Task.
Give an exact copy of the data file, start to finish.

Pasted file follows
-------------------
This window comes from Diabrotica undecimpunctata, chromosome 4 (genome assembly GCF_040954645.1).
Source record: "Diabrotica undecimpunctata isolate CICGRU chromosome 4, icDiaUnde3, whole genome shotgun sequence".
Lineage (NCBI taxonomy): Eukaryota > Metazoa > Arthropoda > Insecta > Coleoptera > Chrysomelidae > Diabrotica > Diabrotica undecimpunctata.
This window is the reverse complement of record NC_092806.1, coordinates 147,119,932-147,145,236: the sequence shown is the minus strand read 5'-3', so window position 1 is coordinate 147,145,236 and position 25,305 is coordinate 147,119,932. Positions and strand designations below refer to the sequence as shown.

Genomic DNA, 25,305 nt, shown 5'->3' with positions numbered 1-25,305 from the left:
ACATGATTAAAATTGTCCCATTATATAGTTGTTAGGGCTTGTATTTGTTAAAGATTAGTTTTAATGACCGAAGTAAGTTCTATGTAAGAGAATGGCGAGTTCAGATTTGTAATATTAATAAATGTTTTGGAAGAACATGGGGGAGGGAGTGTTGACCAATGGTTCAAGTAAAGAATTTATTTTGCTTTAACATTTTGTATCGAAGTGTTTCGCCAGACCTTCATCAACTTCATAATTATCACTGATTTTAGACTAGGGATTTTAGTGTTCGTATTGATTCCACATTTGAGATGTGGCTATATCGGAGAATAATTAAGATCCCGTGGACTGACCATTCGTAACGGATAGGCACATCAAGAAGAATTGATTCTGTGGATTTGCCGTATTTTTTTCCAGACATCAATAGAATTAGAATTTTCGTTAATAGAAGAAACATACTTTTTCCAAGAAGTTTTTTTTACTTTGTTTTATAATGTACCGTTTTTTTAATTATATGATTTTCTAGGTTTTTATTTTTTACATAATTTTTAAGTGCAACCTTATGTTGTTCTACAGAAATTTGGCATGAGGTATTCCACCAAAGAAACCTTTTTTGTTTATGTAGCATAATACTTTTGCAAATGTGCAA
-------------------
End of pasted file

This window comes from Diabrotica undecimpunctata, chromosome 4 (genome assembly GCF_040954645.1).
Source record: "Diabrotica undecimpunctata isolate CICGRU chromosome 4, icDiaUnde3, whole genome shotgun sequence".
Lineage (NCBI taxonomy): Eukaryota > Metazoa > Arthropoda > Insecta > Coleoptera > Chrysomelidae > Diabrotica > Diabrotica undecimpunctata.
This window is the reverse complement of record NC_092806.1, coordinates 147,119,932-147,145,236: the sequence shown is the minus strand read 5'-3', so window position 1 is coordinate 147,145,236 and position 25,305 is coordinate 147,119,932. Positions and strand designations below refer to the sequence as shown.

Genomic DNA, 25,305 nt, shown 5'->3' with positions numbered 1-25,305 from the left:
ACATGATTAAAATTGTCCCATTATATAGTTGTTAGGGCTTGTATTTGTTAAAGATTAGTTTTAATGACCGAAGTAAGTTCTATGTAAGAGAATGGCGAGTTCAGATTTGTAATATTAATAAATGTTTTGGAAGAACATGGGGGAGGGAGTGTTGACCAATGGTTCAAGTAAAGAATTTATTTTGCTTTAACATTTTGTATCGAAGTGTTTCGCCAGACCTTCATCAACTTCATAATTATCACTGATTTTAGACTAGGGATTTTAGTGTTCGTATTGATTCCACATTTGAGATGTGGCTATATCGGAGAATAATTAAGATCCCGTGGACTGACCATTCGTAACGGATAGGCACATCAAGAAGAATTGATTCTGTGGATTTGCCGTATTTTTTTCCAGACATCAATAGAATTAGAATTTTCGTTAATAGAAGAAACATACTTTTTCCAAGAAGTTTTTTTTACTTTGTTTTATAATGTACCGTTTTTTTAATTATATGATTTTCTAGGTTTTTATTTTTTACATAATTTTTAAGTGCAACCTTATGTTGTTCTACAGAAATTTGGCATGAGGTATTCCACCAAAGAAACCTTTTTTGTTTATGTAGCATAATACTTTTGCAAATGTGCAA